Whether in scenarios of accelerated growth or even in the unfortunate moment of layoffs that we are going through, developer hours are one of the most expensive and valuable resources for companies. In this way, productivity and efficiency become significant advantages for professionals and teams.
But what is the difference between productivity and efficiency? I liked the definition I found in this post:
While productivity aims at more results with the same effort, efficiency aims at less effort, maintaining the same result.
In this series of posts, I will present some tips on how developers and companies can improve their productivity and efficiency in tasks and projects, guaranteeing their jobs, profits, and job satisfaction.
In this text, I will write about what developers can do to improve their productivity and efficiency. And in part 2, I will focus on what the team and the company can do.
First and foremost, this content results from my experiences as a developer, technical lead, and tech manager and the result of reading over the last 25 years.
And you’re not going to say anything about how to measure productivity???
Indeed, one of the issues that always comes to mind when we talk about this is, “how are we going to measure whether we are improving?”. Performance measuring is a complex subject, and I will leave it out of these posts, but I highly recommend reading two necessary materials about it:
That said, let’s get to the topics.
Master your tools
I’m a big fan of Norse culture and mythology, and a few years ago, I came across a text that I like to quote from time to time. These are the Viking laws, and one fits perfectly in this context. It’s “Keep your weapons in good condition.” It refers to the fact that a Viking warrior could go into combat at any time, so having your weapons always in good condition could be the difference between life and death.
Less dramatic in our daily lives, the tools (weapons) we use can be crucial to increasing our productivity. Take the time to study the language you use, the editor or IDE, and your operating system. Create and use shortcuts and code snippets, and make scripts for repetitive tasks like application build. Learn to use the operating system’s terminal and create shell scripts or tools like make.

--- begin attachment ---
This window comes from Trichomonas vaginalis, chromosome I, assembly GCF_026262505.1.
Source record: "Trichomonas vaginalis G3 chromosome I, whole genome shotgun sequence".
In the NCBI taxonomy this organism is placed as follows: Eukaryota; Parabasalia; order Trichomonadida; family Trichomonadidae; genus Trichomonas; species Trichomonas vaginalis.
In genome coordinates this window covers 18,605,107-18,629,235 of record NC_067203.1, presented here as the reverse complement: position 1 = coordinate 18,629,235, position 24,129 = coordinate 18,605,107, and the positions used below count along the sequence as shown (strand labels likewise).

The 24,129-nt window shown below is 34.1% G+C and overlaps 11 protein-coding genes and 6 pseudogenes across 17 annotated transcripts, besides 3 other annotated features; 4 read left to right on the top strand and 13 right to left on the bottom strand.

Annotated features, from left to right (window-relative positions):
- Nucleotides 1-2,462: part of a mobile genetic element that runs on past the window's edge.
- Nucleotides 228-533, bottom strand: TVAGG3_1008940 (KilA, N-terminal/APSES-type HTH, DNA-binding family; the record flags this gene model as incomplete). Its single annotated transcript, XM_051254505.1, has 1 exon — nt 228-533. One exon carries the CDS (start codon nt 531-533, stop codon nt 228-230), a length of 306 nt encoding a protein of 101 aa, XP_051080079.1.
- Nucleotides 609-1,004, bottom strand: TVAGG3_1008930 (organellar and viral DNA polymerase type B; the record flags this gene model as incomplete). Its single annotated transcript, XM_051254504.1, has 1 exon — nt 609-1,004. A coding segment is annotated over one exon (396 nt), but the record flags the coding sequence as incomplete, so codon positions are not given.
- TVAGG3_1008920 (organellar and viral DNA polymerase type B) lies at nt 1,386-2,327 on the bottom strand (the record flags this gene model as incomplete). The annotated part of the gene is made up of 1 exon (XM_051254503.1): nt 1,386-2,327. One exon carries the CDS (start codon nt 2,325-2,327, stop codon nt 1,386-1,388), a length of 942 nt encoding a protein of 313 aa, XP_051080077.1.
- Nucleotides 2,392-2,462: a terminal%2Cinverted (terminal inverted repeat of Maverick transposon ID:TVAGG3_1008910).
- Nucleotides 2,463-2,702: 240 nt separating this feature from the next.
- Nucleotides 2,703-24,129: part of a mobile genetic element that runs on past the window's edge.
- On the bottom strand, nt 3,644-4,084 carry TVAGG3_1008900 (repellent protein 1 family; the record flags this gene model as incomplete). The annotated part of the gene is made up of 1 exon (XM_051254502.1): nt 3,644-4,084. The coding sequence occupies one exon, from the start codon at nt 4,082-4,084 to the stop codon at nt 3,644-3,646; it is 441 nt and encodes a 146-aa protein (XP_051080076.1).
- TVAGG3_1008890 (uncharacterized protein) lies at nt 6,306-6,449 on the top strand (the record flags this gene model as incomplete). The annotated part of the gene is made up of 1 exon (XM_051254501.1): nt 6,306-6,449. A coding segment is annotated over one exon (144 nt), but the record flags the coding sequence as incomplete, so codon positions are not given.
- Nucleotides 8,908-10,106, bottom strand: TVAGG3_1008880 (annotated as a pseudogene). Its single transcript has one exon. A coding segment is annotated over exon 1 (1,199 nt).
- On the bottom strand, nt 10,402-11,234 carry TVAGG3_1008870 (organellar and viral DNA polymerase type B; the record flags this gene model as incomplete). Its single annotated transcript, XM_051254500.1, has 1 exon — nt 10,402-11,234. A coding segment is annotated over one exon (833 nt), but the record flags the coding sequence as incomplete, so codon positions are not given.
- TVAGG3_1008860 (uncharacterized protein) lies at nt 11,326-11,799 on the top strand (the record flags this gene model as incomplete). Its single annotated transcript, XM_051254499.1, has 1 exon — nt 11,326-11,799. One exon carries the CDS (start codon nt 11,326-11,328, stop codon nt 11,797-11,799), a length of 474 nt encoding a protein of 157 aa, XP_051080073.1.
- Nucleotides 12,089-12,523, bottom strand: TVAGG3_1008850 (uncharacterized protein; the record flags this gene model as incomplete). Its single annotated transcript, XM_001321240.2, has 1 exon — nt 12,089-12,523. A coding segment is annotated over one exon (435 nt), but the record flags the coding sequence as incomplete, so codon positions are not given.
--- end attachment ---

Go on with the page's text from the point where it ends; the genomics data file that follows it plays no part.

As for task automation, I like to use a rule. When I need to run a task for the first time, I do it as quickly as possible, usually manually. If the same job appears a second time, I still run it manually, but I start paying more attention to it, as it is no longer an exception and becomes a coincidence. If it appears again, it becomes a trend, and at this point, I create a script, so I don’t have to carry out the process manually from then on. Using this rule, I avoid premature optimization.
I stopped relying on my memory and started writing down everything I learned and did. With that, my head is freer to create new things.
Create a record of your learnings. I created this site for this purpose and have been doing this for the last 20 years. But you don’t have to do this in public. Instead, you can write it down in a text document, in Google Docs or Notion. The important thing is that you can easily find it when needed. For example, I have several notes stored of stuff I use daily:
By the way, to add this image in the text, I looked in my Notion on how to do it because I didn’t remember which was the correct directory to save them ;)
Another thing I’ve been doing that has been beneficial is taking notes in a document when reading a complex post or book. Key points from the text, comments, etc. Doing this has helped me absorb knowledge better and helps me find information when I need it:
And one last item I can include in this category is the “Brag Document,” as Julia Evans wrote in her fantastic post about it.
Complexity is a massive problem of technology nowadays, and it’s usually within our control, at least partially. I highly recommend two seminal books about this topic:
I certainly couldn’t exhaust this subject, but I hope these topics make sense for you as they have for my experience. And I’m open to discussing more suggestions and adding new posts to this series with tips from readers.